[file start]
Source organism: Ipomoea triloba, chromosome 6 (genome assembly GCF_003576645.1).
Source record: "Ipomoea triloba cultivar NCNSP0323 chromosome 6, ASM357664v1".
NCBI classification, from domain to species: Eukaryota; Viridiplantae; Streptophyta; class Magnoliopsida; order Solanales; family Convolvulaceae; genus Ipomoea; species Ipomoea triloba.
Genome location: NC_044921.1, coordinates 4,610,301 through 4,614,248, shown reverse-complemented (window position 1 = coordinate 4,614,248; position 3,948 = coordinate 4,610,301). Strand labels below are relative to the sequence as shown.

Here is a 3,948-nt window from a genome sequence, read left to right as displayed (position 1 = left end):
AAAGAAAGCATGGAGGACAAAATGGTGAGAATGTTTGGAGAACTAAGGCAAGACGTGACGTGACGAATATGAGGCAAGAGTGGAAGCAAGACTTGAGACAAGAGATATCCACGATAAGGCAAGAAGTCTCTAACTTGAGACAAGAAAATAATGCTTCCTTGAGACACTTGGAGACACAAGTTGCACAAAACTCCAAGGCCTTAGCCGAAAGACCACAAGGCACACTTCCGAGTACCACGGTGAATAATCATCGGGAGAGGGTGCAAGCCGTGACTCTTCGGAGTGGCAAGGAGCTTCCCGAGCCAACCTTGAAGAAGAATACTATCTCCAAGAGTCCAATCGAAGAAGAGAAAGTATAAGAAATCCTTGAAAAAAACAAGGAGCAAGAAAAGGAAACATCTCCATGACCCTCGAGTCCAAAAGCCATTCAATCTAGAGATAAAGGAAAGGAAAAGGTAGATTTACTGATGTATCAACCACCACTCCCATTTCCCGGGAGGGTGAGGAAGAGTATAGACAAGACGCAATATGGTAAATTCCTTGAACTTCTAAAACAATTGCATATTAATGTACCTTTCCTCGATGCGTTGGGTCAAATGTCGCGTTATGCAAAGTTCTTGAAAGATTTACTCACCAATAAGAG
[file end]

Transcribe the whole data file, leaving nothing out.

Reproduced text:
Source organism: Ipomoea triloba, chromosome 6 (genome assembly GCF_003576645.1).
Source record: "Ipomoea triloba cultivar NCNSP0323 chromosome 6, ASM357664v1".
NCBI classification, from domain to species: Eukaryota; Viridiplantae; Streptophyta; class Magnoliopsida; order Solanales; family Convolvulaceae; genus Ipomoea; species Ipomoea triloba.
Genome location: NC_044921.1, coordinates 4,610,301 through 4,614,248, shown reverse-complemented (window position 1 = coordinate 4,614,248; position 3,948 = coordinate 4,610,301). Strand labels below are relative to the sequence as shown.

Here is a 3,948-nt window from a genome sequence, read left to right as displayed (position 1 = left end):
AAAGAAAGCATGGAGGACAAAATGGTGAGAATGTTTGGAGAACTAAGGCAAGACGTGACGTGACGAATATGAGGCAAGAGTGGAAGCAAGACTTGAGACAAGAGATATCCACGATAAGGCAAGAAGTCTCTAACTTGAGACAAGAAAATAATGCTTCCTTGAGACACTTGGAGACACAAGTTGCACAAAACTCCAAGGCCTTAGCCGAAAGACCACAAGGCACACTTCCGAGTACCACGGTGAATAATCATCGGGAGAGGGTGCAAGCCGTGACTCTTCGGAGTGGCAAGGAGCTTCCCGAGCCAACCTTGAAGAAGAATACTATCTCCAAGAGTCCAATCGAAGAAGAGAAAGTATAAGAAATCCTTGAAAAAAACAAGGAGCAAGAAAAGGAAACATCTCCATGACCCTCGAGTCCAAAAGCCATTCAATCTAGAGATAAAGGAAAGGAAAAGGTAGATTTACTGATGTATCAACCACCACTCCCATTTCCCGGGAGGGTGAGGAAGAGTATAGACAAGACGCAATATGGTAAATTCCTTGAACTTCTAAAACAATTGCATATTAATGTACCTTTCCTCGATGCGTTGGGTCAAATGTCGCGTTATGCAAAGTTCTTGAAAGATTTACTCACCAATAAGAG